An upstate New York farm has been fined by the state Division on Human Rights for refusing to host a wedding for a lesbian couple two years ago. Liberty Ridge Farm is located in Schaghticoke, New York, a 7,000-person town some 30 miles north of Albany. When Melisa Erwin and Jennie McCarthy decided to get married in 2012, as they told the press at the time, they thought Liberty Ridge would be the perfect place: they’d gotten engaged at an apple orchard, and getting hitched in Liberty Ridge’s barn seemed like the perfect continuation to their rural theme. (According to court filings, the farm hosts blueberry-picking, pig races, and something called “pumpkin cannon shows.”)
The couple’s exuberance lasted right up until McCarthy called Cynthia Gifford, one half of the husband and wife team who owns the farm. Gifford invited McCarthy and her intended to visit the farm, until, a moment later, McCarthy referred to her fiancee as “she.” Gifford immediately replied that there was “a little bit of a problem.”
According to court documents, Gifford told McCarthy, “We do not hold same-sex marriages here at the barn.” (McCarthy was recording the phone conversation, so we have a pretty good idea what was said.)
Incredulous, McCarthy asked if that was legal. “Yeah,” Gifford replied. “We’re a private business.” Gifford added that she and her husband Robert decided “that’s not what we want to have on the farm.”
After that, McCarthy and Erwin stopped looking for wedding venues altogether, before eventually finding the heart to continue. They were married at the Olde Tater Barn in Central Bridge, New York in August 2013. (Erwin has since changed her surname to McCarthy as well.) In the meantime, represented by the New York Civil Liberties Union, they filed a human rights complaint with the state against the Giffords and Liberty Ridge. New York’s human rights law says a place of “public accommodation, resort or amusement” can’t discriminate against someone based on sexual orientation. Liberty Ridge isn’t a church; the farm allows anyone to book a wedding there, making their no-gays policy plainly illegal.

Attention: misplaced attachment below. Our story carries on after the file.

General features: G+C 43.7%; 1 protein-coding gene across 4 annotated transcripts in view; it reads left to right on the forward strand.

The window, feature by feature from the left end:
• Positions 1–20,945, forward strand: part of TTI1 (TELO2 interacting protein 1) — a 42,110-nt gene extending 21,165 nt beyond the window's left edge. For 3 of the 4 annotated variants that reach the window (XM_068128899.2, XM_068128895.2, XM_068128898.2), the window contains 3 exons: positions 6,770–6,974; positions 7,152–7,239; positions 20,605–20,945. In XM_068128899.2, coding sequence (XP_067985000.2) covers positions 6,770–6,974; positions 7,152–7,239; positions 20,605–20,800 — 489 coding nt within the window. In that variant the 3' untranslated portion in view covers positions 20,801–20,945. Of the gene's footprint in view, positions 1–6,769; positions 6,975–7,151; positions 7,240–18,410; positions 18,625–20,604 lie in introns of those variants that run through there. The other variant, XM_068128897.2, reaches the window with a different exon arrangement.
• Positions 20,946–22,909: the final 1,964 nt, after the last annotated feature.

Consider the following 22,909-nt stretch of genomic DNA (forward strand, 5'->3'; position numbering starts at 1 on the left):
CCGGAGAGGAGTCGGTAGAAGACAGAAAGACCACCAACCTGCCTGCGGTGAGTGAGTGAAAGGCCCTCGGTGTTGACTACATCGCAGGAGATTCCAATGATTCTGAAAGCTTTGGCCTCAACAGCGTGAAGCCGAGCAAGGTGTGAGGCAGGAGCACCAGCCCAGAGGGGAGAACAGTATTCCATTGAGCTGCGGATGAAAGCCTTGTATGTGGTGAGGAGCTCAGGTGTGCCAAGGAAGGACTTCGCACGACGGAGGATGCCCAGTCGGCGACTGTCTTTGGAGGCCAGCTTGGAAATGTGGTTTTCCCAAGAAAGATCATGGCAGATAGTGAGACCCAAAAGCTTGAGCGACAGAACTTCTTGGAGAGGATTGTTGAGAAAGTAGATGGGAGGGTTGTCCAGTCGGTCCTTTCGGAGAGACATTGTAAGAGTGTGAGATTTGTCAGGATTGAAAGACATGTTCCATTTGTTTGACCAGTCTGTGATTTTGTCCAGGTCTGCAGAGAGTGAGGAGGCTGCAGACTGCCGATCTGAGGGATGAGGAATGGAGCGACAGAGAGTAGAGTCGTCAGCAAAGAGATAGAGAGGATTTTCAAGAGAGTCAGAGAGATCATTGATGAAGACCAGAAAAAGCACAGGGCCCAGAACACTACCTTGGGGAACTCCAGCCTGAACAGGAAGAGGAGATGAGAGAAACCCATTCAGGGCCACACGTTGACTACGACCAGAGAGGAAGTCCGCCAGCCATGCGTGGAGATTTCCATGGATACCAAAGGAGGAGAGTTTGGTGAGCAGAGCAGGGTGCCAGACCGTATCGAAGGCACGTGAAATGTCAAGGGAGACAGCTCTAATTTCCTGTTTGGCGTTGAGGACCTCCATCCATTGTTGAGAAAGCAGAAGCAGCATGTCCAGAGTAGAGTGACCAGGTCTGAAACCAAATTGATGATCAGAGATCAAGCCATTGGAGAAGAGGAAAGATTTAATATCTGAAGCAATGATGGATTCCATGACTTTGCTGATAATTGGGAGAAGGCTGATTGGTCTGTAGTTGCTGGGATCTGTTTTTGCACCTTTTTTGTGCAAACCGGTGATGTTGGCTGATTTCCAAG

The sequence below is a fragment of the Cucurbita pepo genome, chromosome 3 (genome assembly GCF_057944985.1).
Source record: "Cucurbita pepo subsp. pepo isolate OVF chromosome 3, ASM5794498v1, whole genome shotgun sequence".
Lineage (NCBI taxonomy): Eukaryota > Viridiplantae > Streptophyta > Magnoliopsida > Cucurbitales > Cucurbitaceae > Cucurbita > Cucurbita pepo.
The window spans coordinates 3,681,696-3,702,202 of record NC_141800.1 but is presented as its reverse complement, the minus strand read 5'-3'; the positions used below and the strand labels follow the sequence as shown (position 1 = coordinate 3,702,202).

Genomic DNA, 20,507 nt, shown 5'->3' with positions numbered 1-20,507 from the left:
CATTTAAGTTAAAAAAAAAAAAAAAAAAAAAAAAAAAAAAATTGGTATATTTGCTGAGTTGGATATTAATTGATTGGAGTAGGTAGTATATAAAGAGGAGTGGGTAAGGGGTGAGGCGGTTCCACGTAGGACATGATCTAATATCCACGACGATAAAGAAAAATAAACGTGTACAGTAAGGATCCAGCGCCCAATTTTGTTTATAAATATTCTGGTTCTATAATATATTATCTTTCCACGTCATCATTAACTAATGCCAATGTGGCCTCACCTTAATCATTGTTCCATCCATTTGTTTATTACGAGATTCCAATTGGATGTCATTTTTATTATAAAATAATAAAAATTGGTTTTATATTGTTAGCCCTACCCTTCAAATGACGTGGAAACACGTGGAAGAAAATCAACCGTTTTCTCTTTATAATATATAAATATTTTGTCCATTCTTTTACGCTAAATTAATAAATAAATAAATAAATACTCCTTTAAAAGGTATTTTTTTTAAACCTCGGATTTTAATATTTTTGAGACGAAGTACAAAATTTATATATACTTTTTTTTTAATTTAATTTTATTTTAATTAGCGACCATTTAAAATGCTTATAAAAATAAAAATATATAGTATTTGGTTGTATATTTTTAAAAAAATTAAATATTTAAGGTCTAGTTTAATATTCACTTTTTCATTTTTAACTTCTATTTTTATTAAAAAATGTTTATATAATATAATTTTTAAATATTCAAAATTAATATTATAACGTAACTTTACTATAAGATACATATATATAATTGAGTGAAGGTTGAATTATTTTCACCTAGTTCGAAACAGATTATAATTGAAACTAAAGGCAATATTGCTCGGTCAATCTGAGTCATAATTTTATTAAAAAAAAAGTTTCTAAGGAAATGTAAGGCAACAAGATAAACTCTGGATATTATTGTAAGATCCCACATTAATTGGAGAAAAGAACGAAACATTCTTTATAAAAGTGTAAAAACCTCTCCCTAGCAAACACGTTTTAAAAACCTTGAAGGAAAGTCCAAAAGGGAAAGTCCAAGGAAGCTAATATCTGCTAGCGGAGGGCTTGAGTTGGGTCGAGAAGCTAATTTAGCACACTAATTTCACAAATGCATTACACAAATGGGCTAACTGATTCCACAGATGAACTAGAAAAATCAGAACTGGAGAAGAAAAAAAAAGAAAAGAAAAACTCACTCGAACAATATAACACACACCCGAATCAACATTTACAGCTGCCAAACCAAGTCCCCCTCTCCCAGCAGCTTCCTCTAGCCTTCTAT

But the Giffords, who were represented by attorney James Trainor Cutler Trainor & Cutler, argued that while the couple was welcome to visit the farm and participate in all the blueberry picking and pumpkin-cannoning their hearts desired, the Constitution protected the Liberty Ridge owners from having to host a wedding they objected to.
Other Christian answers to the NYCLU agreed. “The owners, Robert and Cynthia Gifford, object to gay ‘marriage’ based on their values and religious convictions,” the New Yorker’s Family Research Foundation wrote on their website. “They still have children at home, and believe that hosting a same-sex “marriage” would send the wrong message to the teenagers they are raising. The question before the State Division of Human Rights is whether or not homosexual rights will trump religious liberty.”
Another Christian legal institution who took an interest in the case implied that the McCarthys had deliberately decided to try to host their wedding there, despite having heard that Liberty Ridge was not amenable to same-sex weddings. Stephen P. Hayfrod, the legislative director for New Yorkers for Constitutional Freedoms, attended a hearing in the case and wrote on their blog that the case “raised a real question about whether the two ladies really wanted to have their ceremony at the Farm, or whether this whole thing was a set-up to go after a family business that holds traditional moral beliefs about marriage.”
Administrative Law Judge Migdalia Peres, who heard the case, didn’t buy that argument. In a July decision, announced the NYCLU today, she ordered Liberty Ridge to “cease and desist from discriminatory practices in public accommodations.” They’re also ordered to pay the McCarthys $1,500 each, and a fine of $10,000 to the state. They’ll also need to prove to the Division on Human Rights that they’re conducting anti-discrimination training at their workplace. Finally, they have to display a copy of this poster somewhere prominent, in case any other LGBT couples attempt to get married in a lovely bucolic setting featuring pigs, blueberries, and open hostility.
An earlier version of this story misidentified the attorney who represented the Giffords in this case. It also stated that Stephen P. Hayford of New Yorkers for Constitutional Freedoms had testified during a hearing; he did not. His comments were made on the group’s blog afterwards. The Voice and the author regret the error.